The Pittsburgh Foundation

Nominations now open for Courage in Journalism Award

$5,000 prize in memory of Sally Kalson’s fearlessness, fortitude and excellence in reporting

PITTSBURGH, March 30, 2021Nominations are being accepted now through June 30 for the Sally Kalson Courage in Journalism Award Program at The Pittsburgh Foundation. The annual award, which comes with a $5,000 prize, honors a journalist whose work covering Pennsylvania aligns with Kalson’s legacy of boldly speaking truth to power.

Kalson worked for 30 years as a reporter and columnist, primarily at the Pittsburgh Post-Gazette. She died in 2014 from ovarian cancer. In 2019, her family and friends established the Kalson award to honor a broadcast, print or online media journalist whose reporting demonstrates compassion and solidarity, raises public consciousness of issues, and shows a commitment to justice and structural change for increasing economic, political and social opportunity. Nominations are due June 30 and nominees must apply by July 31, 2021, with the awardee notified on or around September. Full details and the nomination form are available online at

Ed Feinstein, Kalson’s husband for 26 years and a member of the advisory committee that chooses the awardee, reflected on the urgent need for supporting journalists. “The inability to agree on facts and honor truth is just maddening. People who speak the truth in ways that engage the public and potentially change minds are needed now more than ever,” he said. “Our hope is that the Kalson Award encourages journalists to keep fighting the good fight and finding outlets for truth.”

Philadelphia Inquirer columnist Helen Ubiñas was named the first Kalson awardee last June. Ubiñas’ columns honor the resilience of gun violence survivors and their families while also documenting the heavy toll that shootings exact on those injured and killed.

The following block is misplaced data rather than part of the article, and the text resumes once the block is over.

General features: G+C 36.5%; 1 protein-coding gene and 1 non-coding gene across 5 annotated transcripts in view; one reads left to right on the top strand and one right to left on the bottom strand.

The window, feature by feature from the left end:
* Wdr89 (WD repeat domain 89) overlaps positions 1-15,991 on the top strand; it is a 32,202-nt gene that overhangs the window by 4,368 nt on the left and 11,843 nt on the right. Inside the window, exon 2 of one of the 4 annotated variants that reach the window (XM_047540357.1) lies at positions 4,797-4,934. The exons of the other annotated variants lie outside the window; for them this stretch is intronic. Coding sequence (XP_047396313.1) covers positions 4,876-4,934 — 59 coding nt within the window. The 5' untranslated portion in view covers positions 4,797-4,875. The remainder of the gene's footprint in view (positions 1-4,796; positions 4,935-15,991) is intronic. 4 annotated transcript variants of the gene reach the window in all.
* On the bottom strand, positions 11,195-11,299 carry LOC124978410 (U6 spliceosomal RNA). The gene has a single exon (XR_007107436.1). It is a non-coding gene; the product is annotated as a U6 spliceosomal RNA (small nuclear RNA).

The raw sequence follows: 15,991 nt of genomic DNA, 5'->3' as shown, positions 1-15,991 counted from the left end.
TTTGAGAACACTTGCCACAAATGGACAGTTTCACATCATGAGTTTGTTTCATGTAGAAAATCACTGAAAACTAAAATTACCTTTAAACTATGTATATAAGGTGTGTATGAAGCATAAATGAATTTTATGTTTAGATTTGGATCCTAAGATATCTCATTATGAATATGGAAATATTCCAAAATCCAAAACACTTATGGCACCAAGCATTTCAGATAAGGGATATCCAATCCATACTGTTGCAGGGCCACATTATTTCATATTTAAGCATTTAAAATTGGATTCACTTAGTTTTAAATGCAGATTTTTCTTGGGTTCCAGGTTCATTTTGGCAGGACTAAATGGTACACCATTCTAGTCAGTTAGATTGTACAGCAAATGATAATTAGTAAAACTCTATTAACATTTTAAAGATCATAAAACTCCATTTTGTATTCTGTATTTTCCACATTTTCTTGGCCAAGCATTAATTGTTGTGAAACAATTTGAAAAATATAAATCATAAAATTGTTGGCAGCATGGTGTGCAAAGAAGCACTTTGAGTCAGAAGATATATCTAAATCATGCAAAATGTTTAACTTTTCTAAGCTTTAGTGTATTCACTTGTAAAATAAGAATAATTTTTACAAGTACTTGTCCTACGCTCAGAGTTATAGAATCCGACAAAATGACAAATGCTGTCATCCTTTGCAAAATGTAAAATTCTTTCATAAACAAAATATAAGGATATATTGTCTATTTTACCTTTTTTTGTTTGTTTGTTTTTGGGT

Criteria for the award: The Sally Kalson Courage in Journalism Fund award honors a writer living or working in Pennsylvania and/or writing on issues relevant to the state. The award is granted for a single story or series of works that embody the characteristics of Kalson’s writing – fearlessness, fortitude and excellence in taking on issues of our time. The work must adhere to journalistic principles and must go through a fact-checking or editing process. Works submitted for consideration should also shine a light on an under-reported and/or controversial issue. Nominees must live and/or work in Pennsylvania and preference will be given to journalists in the 10 western Pennsylvania counties.

How to nominate: Journalists may nominate themselves or be nominated by a colleague or supervisor in the field of journalism. The nominator must complete a form and answer questions about the story or series of stories and include a summary of the piece’s impact. Nominations should be submitted at Once eligibility is determined, the nominee will be asked to submit the nominated work. Guided by the standards of courage and outstanding communication exemplified by Kalson’s body of work, an advisory committee—selected by the Foundation and including journalists, academics and media experts—will convene to review works submitted for consideration. The advisory committee members are:

  • Andy Conte, director, Center for Media Innovation, Point Park University.
  • Mila Sanina, executive director, Public Source.
  • Vernon Loeb, politics editor, The Atlantic.
  • Jenise Armstrong, metro columnist, Philadelphia Inquirer.
  • James Steele, investigative reporter, Barlett and Steele.
  • Amy Ginensky, First Amendment attorney, Pepper Hamilton.
  • Tony Norman, columnist, Pittsburgh Post-Gazette.
  • Ed Feinstein, Kalson’s widower, and a partner with the Pittsburgh-based law firm of Feinstein Doyle Payne and Kravec.

Ubinas received the award shortly after COVID-related lockdown began. Reflecting on her experience of receiving the award in a year she describes as “the most isolating in my career as a journalist” she said, “The Kalson award, which honors a woman whose whole life’s work was about making an impact, gave me a boost to keep going. It’s a reminder to me of how important journalism is in these times when we’re all questioning everything, including our futures, and the world generally in the face of the pandemic.”



Kitty Julian 
The Pittsburgh Foundation